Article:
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Ecologically Sensitive Dwellings

Our need for shelter from the extremes of our environment should not isolate us from those elements of it that nourish us. Indeed, if we create our shelter intelligently, we will find harmony with nature.  Natural light, fresh air, clean water, even a pleasant view are essential for our health and well being.  We are creatures of the earth, and connecting to it feeds us on many levels.

The fundamentals have been known to man for as long as he has been seeking shelter. The most basic of these (in the northern hemisphere) is building into a south facing slope. During the short days of winter, sunlight floods the living spaces, beautifully warming them and you. As the sun gets higher in the sky toward summer, wide roof overhangs protect a cool earthen floor providing respite from the growing heat outside.

Perhaps the single most important feature of future homes will be solar access, for these homes will be able to harvest and/or generate their own power. Properly designed, in any style, a “passive solar” home can expect to collect over half of its space and domestic water heating free from the sun. Such a home also built slightly into the slope of a mountain, can expect to reduce or even eliminate its need for mechanical cooling. These design elements add nothing to the cost of the home; it makes no sense not to do them.

A well insulated home resists the temperature swings of the environment outside. Money spent on the thermal envelope has a quicker return than money spent on any other “energy saving” feature. So, “super insulated, passive solar” design and construction techniques are central to other aspects of the home.

Once the south facing site is attained, and a super insulated, passive solar home built, it makes sense to evaluate other energy reducing measures.

Refrigerators can run on propane instead of electricity, lighting can be very carefully designed for specific tasks instead of blithely illuminating an entire room. LED or compact florescent lights can be used instead of less efficient incandescent bulbs. These considerations can reduce the size and expense of a solar electric installation. A home that has taken extensive measures to reduce the need for cooling can then apply a very small and consequently less expensive geothermal cooling system run off the water in the well.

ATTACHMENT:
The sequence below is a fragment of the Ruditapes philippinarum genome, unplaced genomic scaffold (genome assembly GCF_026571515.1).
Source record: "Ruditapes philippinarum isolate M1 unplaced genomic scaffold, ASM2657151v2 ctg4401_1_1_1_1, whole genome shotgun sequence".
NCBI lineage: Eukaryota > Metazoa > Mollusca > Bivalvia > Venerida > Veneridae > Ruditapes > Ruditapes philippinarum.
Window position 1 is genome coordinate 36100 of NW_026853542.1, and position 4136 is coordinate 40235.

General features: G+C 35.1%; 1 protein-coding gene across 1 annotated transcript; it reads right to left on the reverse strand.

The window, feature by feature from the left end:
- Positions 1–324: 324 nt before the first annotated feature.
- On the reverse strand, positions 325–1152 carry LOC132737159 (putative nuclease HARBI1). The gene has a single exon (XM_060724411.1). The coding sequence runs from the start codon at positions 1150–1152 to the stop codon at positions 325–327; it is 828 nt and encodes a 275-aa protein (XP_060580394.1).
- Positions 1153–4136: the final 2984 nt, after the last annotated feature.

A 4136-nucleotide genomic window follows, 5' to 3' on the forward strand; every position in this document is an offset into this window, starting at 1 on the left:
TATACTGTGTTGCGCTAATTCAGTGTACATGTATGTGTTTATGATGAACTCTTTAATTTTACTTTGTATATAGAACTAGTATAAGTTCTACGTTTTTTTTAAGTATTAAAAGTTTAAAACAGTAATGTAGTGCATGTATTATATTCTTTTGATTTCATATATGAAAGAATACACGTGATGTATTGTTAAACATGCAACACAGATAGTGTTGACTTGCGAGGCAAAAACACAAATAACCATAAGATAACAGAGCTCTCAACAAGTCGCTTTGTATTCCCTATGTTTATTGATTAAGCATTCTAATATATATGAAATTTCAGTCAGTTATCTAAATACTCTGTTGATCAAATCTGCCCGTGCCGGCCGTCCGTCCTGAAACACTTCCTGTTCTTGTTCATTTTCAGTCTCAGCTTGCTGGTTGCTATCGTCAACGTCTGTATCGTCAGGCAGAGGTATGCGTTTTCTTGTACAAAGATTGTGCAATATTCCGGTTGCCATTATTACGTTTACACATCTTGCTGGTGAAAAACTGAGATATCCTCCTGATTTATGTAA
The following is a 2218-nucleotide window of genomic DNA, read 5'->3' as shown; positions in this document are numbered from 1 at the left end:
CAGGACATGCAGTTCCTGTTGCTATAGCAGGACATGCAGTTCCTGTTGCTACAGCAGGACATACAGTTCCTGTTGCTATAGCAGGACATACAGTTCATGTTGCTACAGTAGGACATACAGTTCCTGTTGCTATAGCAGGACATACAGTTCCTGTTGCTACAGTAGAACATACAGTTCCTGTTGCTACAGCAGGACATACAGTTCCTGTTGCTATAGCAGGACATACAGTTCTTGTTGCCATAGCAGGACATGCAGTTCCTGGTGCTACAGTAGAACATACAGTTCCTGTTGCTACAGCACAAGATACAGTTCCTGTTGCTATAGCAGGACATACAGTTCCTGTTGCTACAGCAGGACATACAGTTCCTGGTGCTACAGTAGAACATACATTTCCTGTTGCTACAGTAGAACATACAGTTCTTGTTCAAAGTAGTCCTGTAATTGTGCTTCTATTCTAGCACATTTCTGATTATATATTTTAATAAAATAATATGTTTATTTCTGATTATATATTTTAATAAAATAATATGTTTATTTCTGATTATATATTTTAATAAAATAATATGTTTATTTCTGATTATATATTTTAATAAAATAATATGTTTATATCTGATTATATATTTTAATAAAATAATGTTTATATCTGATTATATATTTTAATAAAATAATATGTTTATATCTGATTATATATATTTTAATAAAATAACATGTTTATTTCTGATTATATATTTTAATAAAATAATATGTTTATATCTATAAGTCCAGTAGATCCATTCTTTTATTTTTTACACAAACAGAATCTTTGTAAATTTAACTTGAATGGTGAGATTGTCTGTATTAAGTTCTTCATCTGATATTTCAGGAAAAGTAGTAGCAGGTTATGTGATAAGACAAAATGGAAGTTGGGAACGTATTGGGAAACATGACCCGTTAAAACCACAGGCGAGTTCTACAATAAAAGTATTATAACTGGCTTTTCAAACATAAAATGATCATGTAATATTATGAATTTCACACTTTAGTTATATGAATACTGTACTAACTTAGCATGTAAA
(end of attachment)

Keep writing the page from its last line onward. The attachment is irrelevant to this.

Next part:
Solar water heaters can provide almost 100% of domestic hot water in the summer, and about 80% year round. Solar electric or “photovoltaic (PV)” systems are generally categorized into “grid tied,” or “off grid” which require battery storage. There are federal and state tax credits to help pay for both solar thermal and solar electric systems. Because of net metering laws in North Carolina, electricity generated by a residential PV system can be sold back to the electric utility. These systems still have paybacks in the range of twelve to fifteen years, but costs might come down a lot in the near future.

The western part of North Carolina has been identified as having favorable conditions for the application of wind turbines. Micro-hydro electric generation systems are also in use on mountain streams.

Water is an equally important and sometimes more erratically available resource. Catching and saving rain and recycling domestic water can reduce dependence on a well particularly if irrigation is needed to enjoy the presence of particular vegetation.

The materials used to build a home, just as they always have, require effort and energy to attain. Those found nearby offer some economy. Timber is abundant in the mountains; we may even cut and mill trees on site. Stone and even the earth can be used. We find the native materials beautiful as they further connect us to our land.

The U.S Green Building Council has developed the LEED (Leadership in Energy and Environmental Design) Green Building Rating System. It is a useful guideline for sustainable design and construction. For more information, see www.usgbc.org/LEED.

Applicable categories include:

  • Sites—reduced site disturbance, storm water management, light pollution reduction
  • Water Efficiency—water efficient landscaping, innovative wastewater technologies, water use reduction
  • Energy—optimized energy performance, renewable energy
  • Materials and Resources—construction waste management, resource reuse, recycled content, regional materials, rapidly renewable materials, certified wood
  • Indoor Environmental Quality—ventilation effectiveness, low-emitting materials, thermal comfort, daylight and views